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Canton Basel-Stadt
District n.a.
Coordinates  47°32′ N 7°35′ E
Population 166120   (December 2002)
Area 22.75 km²
Elevation 260 m
Postal code 4000
Mayor Ralph Lewin (Pres. of Cantonal exec.)
Location within Switzerland
Location within Switzerland

Basel (English traditionally: Basle [bɑːl], German: Basel ['ba:zəl], French Bâle [bɑl], Italian Basilea [bazi'leːa]) is Switzerland's third most populous city (188,000 inhabitants in the canton of Basel-City as of 2004; the 690,000 inhabitants in the conurbation stretching across the immediate cantonal and national boundaries made Basel Switzerland's second-largest urban area as of 2003).

Located in north-west Switzerland on the river Rhine, Basel functions as a major industrial centre for the chemical and pharmaceutical industry. The city borders both Germany and France. The Basel region, culturally extending into German Baden and French Alsace, reflects the heritage of its three states in the modern Latin name: "Regio TriRhena". It has the oldest university of the Swiss Confederation (1460).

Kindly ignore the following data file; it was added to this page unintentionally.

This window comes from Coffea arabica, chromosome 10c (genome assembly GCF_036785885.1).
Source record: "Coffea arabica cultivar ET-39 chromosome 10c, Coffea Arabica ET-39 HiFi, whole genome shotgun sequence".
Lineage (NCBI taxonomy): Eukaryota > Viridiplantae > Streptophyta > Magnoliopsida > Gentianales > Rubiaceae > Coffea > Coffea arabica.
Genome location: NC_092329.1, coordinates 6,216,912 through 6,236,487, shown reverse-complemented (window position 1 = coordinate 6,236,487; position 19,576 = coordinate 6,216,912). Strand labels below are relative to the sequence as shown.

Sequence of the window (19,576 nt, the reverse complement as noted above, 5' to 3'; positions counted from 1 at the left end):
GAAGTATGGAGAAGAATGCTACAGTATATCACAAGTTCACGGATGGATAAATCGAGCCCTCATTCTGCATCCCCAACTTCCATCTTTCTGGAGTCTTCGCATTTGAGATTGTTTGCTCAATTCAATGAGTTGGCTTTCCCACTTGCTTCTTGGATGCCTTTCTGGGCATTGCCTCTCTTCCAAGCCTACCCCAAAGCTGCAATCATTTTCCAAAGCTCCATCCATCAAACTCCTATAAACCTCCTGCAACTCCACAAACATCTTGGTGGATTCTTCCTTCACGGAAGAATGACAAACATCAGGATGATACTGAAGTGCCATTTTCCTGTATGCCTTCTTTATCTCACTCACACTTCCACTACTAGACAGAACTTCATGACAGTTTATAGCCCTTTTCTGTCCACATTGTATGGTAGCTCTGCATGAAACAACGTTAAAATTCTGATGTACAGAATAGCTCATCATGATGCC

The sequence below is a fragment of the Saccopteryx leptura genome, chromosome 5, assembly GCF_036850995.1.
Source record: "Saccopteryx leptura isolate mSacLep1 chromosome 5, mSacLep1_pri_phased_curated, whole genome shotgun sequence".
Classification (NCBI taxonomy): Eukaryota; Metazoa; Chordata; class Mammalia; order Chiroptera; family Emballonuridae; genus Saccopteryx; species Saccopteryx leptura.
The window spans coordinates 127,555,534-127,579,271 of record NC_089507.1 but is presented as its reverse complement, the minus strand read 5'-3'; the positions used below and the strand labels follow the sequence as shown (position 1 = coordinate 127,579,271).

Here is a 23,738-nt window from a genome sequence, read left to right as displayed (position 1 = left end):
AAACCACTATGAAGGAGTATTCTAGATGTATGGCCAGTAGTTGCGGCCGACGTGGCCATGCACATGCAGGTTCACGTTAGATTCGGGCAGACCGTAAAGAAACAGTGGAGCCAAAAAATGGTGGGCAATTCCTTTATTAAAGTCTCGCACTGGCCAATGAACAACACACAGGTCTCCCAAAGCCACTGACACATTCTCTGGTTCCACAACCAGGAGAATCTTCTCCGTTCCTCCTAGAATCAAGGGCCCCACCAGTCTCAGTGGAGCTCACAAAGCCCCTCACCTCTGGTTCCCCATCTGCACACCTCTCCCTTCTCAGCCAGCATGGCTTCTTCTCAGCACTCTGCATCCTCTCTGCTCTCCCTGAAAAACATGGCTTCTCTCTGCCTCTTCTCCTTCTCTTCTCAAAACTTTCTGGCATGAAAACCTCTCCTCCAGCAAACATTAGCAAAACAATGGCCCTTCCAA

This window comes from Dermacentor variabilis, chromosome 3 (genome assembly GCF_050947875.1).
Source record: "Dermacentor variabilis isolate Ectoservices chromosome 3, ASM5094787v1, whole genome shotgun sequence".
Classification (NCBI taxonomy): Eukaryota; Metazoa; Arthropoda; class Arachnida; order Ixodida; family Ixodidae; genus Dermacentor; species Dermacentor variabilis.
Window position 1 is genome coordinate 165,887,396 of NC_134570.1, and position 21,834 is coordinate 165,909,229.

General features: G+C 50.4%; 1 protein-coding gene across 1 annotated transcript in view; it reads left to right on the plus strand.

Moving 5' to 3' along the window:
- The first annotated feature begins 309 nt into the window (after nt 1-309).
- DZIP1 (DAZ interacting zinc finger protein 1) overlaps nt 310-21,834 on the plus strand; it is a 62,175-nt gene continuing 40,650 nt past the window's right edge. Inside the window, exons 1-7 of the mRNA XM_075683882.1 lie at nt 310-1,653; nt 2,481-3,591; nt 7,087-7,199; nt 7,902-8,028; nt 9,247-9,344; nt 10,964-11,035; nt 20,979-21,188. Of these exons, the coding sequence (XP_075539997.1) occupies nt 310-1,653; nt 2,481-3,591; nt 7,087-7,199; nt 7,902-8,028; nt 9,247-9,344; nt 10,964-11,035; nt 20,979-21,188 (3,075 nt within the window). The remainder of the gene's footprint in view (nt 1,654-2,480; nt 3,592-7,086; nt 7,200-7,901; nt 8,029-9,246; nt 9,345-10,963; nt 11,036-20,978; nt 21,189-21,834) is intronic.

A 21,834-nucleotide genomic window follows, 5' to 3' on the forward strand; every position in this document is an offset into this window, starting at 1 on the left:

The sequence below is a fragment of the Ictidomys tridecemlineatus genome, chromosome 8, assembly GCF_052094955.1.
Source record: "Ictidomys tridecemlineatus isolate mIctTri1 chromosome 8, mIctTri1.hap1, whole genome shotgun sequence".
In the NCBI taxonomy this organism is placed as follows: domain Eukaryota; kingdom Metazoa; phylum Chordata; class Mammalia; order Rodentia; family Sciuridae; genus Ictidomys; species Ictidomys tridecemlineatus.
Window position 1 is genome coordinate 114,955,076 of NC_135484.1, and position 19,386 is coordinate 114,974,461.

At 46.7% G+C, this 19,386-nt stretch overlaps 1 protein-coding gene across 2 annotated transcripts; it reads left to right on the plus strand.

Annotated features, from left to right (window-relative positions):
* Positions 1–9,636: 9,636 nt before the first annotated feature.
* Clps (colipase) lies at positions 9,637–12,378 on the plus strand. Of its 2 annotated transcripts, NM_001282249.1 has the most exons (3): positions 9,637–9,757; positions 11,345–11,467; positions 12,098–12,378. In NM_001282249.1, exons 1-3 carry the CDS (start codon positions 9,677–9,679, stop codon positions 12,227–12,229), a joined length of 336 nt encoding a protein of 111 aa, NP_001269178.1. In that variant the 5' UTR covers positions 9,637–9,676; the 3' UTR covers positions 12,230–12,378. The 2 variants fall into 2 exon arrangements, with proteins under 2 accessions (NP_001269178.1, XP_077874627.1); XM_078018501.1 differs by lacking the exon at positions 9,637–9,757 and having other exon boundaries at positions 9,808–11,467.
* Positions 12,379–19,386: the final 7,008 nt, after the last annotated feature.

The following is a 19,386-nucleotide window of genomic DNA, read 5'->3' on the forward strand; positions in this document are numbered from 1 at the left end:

Basel has Switzerland's only cargo port, through which goods pass along the navigable stretches of the Rhine.

EuroAirport Basel-Mulhouse-Freiburg is the only airport in the world operated jointly by three countries, France and Switzerland and Germany. Contrary to popular belief, the airport is located completely on French soil. The airport itself is split into two architecturally independent halves, one half serving the French side and the other half serving the Swiss side; there is a customs point at the middle of the airport so that people can "emigrate" to the other side of the airport.

Basel has long held an important place as a rail hub. Three railway stations—those of the German, French and Swiss networks—lie within the city (although the Swiss (Basel SBB) and French (Basel SNCF) stations are actually in the same complex, separated by Customs and Immigration facilities). A goods railway complex exists as well.